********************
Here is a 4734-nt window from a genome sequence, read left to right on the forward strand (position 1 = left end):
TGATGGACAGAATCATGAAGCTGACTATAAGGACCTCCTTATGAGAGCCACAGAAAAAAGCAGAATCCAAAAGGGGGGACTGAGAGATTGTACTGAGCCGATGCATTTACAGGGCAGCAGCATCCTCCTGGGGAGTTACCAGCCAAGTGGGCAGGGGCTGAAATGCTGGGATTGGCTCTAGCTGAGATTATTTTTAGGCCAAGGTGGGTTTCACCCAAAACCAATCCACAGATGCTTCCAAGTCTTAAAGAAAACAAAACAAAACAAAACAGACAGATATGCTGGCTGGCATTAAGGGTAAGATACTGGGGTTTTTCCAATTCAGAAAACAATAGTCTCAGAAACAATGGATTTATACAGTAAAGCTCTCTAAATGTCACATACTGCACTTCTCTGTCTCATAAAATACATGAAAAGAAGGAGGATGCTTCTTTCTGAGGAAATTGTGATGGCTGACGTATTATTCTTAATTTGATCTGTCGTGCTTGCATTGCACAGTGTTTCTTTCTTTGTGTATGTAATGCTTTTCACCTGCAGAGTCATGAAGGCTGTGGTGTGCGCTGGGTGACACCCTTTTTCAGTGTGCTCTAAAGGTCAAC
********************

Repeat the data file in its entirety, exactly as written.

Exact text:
Here is a 4734-nt window from a genome sequence, read left to right on the forward strand (position 1 = left end):
TGATGGACAGAATCATGAAGCTGACTATAAGGACCTCCTTATGAGAGCCACAGAAAAAAGCAGAATCCAAAAGGGGGGACTGAGAGATTGTACTGAGCCGATGCATTTACAGGGCAGCAGCATCCTCCTGGGGAGTTACCAGCCAAGTGGGCAGGGGCTGAAATGCTGGGATTGGCTCTAGCTGAGATTATTTTTAGGCCAAGGTGGGTTTCACCCAAAACCAATCCACAGATGCTTCCAAGTCTTAAAGAAAACAAAACAAAACAAAACAGACAGATATGCTGGCTGGCATTAAGGGTAAGATACTGGGGTTTTTCCAATTCAGAAAACAATAGTCTCAGAAACAATGGATTTATACAGTAAAGCTCTCTAAATGTCACATACTGCACTTCTCTGTCTCATAAAATACATGAAAAGAAGGAGGATGCTTCTTTCTGAGGAAATTGTGATGGCTGACGTATTATTCTTAATTTGATCTGTCGTGCTTGCATTGCACAGTGTTTCTTTCTTTGTGTATGTAATGCTTTTCACCTGCAGAGTCATGAAGGCTGTGGTGTGCGCTGGGTGACACCCTTTTTCAGTGTGCTCTAAAGGTCAAC